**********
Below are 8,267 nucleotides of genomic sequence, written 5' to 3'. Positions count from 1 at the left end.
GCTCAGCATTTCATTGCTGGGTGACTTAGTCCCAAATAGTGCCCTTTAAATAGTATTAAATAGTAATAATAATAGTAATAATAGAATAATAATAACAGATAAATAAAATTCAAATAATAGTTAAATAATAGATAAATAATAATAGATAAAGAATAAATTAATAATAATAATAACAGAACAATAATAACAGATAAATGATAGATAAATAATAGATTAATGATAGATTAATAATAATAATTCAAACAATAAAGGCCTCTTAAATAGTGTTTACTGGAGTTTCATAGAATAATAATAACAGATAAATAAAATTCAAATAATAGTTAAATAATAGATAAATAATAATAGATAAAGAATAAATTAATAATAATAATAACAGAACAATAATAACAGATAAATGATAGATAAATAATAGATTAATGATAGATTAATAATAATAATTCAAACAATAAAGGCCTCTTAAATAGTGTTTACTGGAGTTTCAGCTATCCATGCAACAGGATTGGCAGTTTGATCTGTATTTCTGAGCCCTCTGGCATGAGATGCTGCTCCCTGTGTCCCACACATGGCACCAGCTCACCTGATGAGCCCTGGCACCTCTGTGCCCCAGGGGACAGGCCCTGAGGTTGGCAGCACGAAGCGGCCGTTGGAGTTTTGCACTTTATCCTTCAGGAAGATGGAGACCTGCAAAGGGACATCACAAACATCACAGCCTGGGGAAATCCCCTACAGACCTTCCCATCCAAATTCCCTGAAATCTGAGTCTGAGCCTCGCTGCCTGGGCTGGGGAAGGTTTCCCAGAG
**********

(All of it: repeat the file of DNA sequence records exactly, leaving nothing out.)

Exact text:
Below are 8,267 nucleotides of genomic sequence, written 5' to 3'. Positions count from 1 at the left end.
GCTCAGCATTTCATTGCTGGGTGACTTAGTCCCAAATAGTGCCCTTTAAATAGTATTAAATAGTAATAATAATAGTAATAATAGAATAATAATAACAGATAAATAAAATTCAAATAATAGTTAAATAATAGATAAATAATAATAGATAAAGAATAAATTAATAATAATAATAACAGAACAATAATAACAGATAAATGATAGATAAATAATAGATTAATGATAGATTAATAATAATAATTCAAACAATAAAGGCCTCTTAAATAGTGTTTACTGGAGTTTCATAGAATAATAATAACAGATAAATAAAATTCAAATAATAGTTAAATAATAGATAAATAATAATAGATAAAGAATAAATTAATAATAATAATAACAGAACAATAATAACAGATAAATGATAGATAAATAATAGATTAATGATAGATTAATAATAATAATTCAAACAATAAAGGCCTCTTAAATAGTGTTTACTGGAGTTTCAGCTATCCATGCAACAGGATTGGCAGTTTGATCTGTATTTCTGAGCCCTCTGGCATGAGATGCTGCTCCCTGTGTCCCACACATGGCACCAGCTCACCTGATGAGCCCTGGCACCTCTGTGCCCCAGGGGACAGGCCCTGAGGTTGGCAGCACGAAGCGGCCGTTGGAGTTTTGCACTTTATCCTTCAGGAAGATGGAGACCTGCAAAGGGACATCACAAACATCACAGCCTGGGGAAATCCCCTACAGACCTTCCCATCCAAATTCCCTGAAATCTGAGTCTGAGCCTCGCTGCCTGGGCTGGGGAAGGTTTCCCAGAG